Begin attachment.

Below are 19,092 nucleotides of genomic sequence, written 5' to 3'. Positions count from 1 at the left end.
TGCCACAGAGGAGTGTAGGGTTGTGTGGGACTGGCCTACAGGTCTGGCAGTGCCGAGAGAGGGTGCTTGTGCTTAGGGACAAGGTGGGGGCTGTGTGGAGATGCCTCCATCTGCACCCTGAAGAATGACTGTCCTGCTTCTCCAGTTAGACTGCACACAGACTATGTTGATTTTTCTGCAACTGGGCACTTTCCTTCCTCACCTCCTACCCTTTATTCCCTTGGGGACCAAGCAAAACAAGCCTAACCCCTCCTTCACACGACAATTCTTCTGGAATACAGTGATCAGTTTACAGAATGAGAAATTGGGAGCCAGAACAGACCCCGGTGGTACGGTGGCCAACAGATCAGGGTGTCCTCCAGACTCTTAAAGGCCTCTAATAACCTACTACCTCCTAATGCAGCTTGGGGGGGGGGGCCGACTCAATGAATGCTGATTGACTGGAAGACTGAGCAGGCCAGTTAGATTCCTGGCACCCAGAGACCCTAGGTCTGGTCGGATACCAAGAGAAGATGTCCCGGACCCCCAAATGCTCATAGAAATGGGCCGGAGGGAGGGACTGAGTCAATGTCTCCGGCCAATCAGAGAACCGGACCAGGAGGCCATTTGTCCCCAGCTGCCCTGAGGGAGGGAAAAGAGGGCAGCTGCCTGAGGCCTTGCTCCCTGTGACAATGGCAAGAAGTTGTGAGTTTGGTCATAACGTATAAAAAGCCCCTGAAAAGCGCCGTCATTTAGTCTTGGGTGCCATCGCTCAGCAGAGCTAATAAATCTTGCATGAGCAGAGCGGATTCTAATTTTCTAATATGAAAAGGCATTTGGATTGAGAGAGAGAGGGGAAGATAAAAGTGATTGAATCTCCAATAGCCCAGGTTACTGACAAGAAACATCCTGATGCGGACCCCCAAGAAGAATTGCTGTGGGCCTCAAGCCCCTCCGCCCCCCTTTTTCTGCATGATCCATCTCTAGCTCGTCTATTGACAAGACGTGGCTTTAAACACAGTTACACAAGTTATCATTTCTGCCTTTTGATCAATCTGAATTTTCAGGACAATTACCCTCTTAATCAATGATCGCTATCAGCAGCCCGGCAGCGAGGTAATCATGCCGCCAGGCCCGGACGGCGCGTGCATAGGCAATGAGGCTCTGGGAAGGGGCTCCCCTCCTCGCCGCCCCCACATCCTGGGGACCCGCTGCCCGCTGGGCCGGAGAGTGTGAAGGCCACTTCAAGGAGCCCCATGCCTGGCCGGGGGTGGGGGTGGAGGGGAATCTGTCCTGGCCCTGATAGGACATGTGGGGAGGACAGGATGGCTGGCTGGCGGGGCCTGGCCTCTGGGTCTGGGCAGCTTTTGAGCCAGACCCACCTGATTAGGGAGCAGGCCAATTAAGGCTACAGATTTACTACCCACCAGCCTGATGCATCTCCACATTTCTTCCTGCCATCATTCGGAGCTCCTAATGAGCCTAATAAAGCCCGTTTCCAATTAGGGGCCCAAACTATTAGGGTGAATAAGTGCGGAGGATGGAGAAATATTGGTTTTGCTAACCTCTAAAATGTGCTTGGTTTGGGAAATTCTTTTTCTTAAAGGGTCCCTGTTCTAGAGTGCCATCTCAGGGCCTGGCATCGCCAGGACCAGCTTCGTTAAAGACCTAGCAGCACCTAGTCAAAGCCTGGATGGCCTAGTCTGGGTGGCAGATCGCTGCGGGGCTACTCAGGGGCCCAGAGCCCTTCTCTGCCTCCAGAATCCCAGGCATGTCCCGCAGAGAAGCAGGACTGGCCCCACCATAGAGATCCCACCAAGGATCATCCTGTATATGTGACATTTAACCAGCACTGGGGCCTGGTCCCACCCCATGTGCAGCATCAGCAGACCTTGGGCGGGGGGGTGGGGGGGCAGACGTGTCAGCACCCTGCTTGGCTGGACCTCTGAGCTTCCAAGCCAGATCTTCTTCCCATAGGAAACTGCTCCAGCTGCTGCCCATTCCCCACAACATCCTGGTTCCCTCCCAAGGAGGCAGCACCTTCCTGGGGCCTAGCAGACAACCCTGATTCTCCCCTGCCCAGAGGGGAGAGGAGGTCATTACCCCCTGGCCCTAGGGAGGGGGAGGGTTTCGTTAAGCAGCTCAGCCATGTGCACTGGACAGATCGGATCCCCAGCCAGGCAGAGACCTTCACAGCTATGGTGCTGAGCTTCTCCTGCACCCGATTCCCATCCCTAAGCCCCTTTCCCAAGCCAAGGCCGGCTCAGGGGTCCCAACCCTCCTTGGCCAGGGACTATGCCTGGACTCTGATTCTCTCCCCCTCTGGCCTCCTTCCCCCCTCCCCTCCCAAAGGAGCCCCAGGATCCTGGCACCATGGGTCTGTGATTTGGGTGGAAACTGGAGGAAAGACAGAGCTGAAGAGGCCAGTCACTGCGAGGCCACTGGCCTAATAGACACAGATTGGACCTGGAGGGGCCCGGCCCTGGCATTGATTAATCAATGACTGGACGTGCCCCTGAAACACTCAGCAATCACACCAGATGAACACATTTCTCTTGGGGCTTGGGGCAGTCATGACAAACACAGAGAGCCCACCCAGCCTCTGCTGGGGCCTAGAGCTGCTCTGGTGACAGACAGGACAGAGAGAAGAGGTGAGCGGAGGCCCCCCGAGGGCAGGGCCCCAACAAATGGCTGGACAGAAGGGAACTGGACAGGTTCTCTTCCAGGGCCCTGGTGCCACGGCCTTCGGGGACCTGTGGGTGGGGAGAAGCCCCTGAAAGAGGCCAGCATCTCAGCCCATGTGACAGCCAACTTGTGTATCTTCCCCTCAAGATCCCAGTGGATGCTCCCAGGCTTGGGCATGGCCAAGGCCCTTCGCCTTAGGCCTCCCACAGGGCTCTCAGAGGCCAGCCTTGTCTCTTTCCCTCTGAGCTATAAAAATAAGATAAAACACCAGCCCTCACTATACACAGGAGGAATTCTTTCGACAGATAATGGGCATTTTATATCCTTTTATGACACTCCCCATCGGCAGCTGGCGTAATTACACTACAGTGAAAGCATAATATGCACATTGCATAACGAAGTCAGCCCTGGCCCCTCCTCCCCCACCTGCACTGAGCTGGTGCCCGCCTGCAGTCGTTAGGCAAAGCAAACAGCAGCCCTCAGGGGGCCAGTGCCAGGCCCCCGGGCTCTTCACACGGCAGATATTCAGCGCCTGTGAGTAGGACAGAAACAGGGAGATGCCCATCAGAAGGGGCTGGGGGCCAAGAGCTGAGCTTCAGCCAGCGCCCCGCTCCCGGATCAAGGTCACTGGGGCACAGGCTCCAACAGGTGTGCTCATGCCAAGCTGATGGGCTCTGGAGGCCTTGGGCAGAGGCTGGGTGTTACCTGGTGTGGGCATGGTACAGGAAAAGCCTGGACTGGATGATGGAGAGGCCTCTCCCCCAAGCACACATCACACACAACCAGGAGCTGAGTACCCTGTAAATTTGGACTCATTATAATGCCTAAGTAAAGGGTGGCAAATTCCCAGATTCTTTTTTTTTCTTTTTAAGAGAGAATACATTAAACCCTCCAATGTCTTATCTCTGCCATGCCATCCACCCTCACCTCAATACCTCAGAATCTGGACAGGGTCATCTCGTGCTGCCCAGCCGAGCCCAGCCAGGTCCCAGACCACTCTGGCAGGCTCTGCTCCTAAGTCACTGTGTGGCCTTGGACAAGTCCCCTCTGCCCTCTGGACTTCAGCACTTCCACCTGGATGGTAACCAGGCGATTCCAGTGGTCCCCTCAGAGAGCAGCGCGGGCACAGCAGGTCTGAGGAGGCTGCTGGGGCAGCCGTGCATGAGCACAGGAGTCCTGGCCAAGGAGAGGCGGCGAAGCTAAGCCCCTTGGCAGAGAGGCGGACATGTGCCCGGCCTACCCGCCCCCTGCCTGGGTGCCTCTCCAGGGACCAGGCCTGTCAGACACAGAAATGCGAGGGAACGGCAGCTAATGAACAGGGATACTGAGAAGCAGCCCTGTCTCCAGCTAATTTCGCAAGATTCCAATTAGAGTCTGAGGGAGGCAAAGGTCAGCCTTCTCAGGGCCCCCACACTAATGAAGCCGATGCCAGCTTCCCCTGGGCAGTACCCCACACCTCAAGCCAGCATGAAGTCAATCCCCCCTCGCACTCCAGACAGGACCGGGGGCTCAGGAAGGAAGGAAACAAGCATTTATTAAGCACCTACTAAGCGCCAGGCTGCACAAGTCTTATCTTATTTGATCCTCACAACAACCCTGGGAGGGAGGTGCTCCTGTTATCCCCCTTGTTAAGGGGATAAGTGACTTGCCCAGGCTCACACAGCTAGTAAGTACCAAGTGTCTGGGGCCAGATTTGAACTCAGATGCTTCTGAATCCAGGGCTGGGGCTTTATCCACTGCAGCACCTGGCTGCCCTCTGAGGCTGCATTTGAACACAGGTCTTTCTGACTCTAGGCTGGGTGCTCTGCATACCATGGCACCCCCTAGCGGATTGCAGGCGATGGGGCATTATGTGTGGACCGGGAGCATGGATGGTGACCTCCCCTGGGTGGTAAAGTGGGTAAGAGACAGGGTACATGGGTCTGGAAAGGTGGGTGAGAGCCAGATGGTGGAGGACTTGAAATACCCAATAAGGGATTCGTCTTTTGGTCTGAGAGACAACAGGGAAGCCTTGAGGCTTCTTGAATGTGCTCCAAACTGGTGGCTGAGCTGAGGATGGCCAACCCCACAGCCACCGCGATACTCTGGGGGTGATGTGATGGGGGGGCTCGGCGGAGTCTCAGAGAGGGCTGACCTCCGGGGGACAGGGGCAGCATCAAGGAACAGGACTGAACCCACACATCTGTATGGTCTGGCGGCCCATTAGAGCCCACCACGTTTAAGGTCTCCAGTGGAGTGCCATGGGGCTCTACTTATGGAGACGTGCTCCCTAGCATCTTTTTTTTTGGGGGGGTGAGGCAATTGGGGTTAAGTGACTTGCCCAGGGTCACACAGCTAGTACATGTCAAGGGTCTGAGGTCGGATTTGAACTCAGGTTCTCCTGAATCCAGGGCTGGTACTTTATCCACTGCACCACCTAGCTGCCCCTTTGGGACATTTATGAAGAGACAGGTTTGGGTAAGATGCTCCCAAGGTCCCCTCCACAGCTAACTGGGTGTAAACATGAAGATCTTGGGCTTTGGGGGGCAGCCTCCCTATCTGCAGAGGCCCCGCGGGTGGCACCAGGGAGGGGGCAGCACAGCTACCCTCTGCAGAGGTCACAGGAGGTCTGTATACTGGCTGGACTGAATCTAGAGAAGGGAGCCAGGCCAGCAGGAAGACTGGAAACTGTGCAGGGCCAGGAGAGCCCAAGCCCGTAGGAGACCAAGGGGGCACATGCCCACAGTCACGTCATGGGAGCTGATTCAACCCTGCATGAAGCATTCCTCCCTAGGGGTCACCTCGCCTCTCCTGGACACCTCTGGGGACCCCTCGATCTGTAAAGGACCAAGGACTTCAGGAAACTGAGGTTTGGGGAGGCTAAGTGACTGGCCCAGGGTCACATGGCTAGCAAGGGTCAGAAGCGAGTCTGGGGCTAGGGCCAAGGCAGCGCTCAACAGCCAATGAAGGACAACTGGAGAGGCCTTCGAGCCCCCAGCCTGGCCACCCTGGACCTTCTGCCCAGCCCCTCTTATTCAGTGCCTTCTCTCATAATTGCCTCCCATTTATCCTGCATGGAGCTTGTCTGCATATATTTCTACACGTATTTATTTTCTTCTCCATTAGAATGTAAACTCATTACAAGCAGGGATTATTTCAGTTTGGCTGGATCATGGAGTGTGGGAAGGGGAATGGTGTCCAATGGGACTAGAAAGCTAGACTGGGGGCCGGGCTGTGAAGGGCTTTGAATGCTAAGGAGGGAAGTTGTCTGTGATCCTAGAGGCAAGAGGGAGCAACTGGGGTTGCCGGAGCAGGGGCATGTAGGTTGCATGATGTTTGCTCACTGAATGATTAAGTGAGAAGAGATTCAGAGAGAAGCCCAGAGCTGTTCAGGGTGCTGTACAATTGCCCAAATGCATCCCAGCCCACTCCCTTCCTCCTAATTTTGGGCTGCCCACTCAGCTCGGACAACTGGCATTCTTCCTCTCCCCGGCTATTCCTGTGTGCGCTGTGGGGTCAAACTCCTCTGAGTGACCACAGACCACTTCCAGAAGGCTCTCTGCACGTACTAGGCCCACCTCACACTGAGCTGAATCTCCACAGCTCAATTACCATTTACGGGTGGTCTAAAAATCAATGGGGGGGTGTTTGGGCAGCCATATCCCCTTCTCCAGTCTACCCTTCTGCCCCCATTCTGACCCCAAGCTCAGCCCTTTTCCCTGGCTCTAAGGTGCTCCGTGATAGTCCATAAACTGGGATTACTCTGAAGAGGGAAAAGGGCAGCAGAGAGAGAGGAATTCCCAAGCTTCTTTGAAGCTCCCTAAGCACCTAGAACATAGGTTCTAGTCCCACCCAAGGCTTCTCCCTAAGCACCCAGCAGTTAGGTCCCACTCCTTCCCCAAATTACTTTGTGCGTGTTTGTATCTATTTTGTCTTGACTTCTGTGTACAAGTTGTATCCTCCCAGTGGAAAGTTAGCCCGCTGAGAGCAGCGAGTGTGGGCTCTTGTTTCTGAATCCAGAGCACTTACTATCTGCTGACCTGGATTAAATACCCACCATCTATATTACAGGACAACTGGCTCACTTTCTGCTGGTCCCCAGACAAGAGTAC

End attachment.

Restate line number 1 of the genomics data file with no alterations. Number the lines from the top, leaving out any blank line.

Below are 19,092 nucleotides of genomic sequence, written 5' to 3'. Positions count from 1 at the left end.